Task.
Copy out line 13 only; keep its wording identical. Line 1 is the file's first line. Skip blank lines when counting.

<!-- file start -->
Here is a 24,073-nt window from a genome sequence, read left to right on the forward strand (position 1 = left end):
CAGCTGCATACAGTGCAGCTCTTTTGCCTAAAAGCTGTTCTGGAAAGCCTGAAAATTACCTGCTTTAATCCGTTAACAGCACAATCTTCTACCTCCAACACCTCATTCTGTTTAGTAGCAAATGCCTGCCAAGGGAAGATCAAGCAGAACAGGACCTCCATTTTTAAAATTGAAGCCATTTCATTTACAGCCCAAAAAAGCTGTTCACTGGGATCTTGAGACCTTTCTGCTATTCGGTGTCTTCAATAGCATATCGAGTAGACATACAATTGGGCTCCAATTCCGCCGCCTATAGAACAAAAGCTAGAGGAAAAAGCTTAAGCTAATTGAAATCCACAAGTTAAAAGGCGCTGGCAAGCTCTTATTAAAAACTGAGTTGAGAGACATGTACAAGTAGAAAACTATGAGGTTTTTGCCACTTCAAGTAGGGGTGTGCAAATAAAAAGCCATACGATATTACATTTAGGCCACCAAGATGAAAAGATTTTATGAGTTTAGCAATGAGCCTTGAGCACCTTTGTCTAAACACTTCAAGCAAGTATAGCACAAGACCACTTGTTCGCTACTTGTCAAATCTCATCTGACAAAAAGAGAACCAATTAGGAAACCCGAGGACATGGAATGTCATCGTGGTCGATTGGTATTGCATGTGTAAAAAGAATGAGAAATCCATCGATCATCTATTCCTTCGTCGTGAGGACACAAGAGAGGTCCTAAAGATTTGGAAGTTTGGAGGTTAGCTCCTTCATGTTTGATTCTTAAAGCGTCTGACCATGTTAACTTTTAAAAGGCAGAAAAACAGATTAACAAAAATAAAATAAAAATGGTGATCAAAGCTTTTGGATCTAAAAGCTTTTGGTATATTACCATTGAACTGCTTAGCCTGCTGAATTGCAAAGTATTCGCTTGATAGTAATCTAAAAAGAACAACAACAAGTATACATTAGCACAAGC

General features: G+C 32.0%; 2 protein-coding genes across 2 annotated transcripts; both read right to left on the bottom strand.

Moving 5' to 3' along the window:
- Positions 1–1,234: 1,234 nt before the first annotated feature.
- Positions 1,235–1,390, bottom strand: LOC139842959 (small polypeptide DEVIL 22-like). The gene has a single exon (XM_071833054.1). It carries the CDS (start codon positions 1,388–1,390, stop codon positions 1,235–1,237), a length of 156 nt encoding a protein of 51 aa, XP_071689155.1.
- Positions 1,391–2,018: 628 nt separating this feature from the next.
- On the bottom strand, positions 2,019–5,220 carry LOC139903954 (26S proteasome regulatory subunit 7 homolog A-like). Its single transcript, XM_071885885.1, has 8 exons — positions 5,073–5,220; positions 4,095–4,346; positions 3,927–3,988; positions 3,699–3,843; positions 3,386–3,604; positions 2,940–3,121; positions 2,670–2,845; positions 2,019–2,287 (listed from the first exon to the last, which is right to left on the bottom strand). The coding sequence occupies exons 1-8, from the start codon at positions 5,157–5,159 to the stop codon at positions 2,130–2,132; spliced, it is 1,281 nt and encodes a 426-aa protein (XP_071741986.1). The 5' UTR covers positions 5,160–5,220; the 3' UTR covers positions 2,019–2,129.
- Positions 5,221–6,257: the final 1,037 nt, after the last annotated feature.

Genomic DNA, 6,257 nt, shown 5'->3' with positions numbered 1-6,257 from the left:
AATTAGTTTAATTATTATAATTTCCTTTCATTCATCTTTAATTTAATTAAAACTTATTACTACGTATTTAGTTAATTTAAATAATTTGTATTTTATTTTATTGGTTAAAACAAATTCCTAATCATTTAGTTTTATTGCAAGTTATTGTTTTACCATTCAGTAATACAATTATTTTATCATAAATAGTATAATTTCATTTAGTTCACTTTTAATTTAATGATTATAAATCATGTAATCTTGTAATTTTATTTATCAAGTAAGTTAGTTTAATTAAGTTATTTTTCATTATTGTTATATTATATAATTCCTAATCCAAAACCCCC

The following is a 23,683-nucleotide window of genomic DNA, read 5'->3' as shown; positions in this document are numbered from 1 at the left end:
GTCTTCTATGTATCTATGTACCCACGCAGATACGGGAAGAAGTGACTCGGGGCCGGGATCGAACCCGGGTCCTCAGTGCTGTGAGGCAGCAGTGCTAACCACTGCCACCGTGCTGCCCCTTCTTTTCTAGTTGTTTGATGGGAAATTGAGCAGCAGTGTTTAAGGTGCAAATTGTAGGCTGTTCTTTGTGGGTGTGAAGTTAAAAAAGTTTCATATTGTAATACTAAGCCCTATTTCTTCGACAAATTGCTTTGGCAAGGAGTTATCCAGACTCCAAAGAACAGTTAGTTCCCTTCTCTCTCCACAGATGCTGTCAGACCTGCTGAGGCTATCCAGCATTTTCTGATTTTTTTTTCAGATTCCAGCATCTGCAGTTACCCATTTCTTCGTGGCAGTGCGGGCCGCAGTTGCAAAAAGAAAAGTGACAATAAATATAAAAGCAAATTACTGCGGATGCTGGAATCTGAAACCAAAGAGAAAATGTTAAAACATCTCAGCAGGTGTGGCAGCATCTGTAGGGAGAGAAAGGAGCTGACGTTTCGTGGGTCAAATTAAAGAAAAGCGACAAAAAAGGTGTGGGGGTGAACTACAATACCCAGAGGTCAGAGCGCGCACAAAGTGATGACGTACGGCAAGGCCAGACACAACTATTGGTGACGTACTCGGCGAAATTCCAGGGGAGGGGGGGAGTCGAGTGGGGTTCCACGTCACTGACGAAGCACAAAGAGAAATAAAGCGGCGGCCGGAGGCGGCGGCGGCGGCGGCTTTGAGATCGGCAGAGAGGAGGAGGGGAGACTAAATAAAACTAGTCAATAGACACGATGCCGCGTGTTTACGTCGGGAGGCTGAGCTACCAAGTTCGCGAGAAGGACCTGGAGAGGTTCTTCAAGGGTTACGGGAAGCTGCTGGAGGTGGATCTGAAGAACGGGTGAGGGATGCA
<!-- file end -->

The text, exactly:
GTCTTCTATGTATCTATGTACCCACGCAGATACGGGAAGAAGTGACTCGGGGCCGGGATCGAACCCGGGTCCTCAGTGCTGTGAGGCAGCAGTGCTAACCACTGCCACCGTGCTGCCCCTTCTTTTCTAGTTGTTTGATGGGAAATTGAGCAGCAGTGTTTAAGGTGCAAATTGTAGGCTGTTCTTTGTGGGTGTGAAGTTAAAAAAGTTTCATATTGTAATACTAAGCCCTATTTCTTCGACAAATTGCTTTGGCAAGGAGTTATCCAGACTCCAAAGAACAGTTAGTTCCCTTCTCTCTCCACAGATGCTGTCAGACCTGCTGAGGCTATCCAGCATTTTCTGATTTTTTTTTCAGATTCCAGCATCTGCAGTTACCCATTTCTTCGTGGCAGTGCGGGCCGCAGTTGCAAAAAGAAAAGTGACAATAAATATAAAAGCAAATTACTGCGGATGCTGGAATCTGAAACCAAAGAGAAAATGTTAAAACATCTCAGCAGGTGTGGCAGCATCTGTAGGGAGAGAAAGGAGCTGACGTTTCGTGGGTCAAATTAAAGAAAAGCGACAAAAAAGGTGTGGGGGTGAACTACAATACCCAGAGGTCAGAGCGCGCACAAAGTGATGACGTACGGCAAGGCCAGACACAACTATTGGTGACGTACTCGGCGAAATTCCAGGGGAGGGGGGGAGTCGAGTGGGGTTCCACGTCACTGACGAAGCACAAAGAGAAATAAAGCGGCGGCCGGAGGCGGCGGCGGCGGCGGCTTTGAGATCGGCAGAGAGGAGGAGGGGAGACTAAATAAAACTAGTCAATAGACACGATGCCGCGTGTTTACGTCGGGAGGCTGAGCTACCAAGTTCGCGAGAAGGACCTGGAGAGGTTCTTCAAGGGTTACGGGAAGCTGCTGGAGGTGGATCTGAAGAACGGGTGAGGGATGCA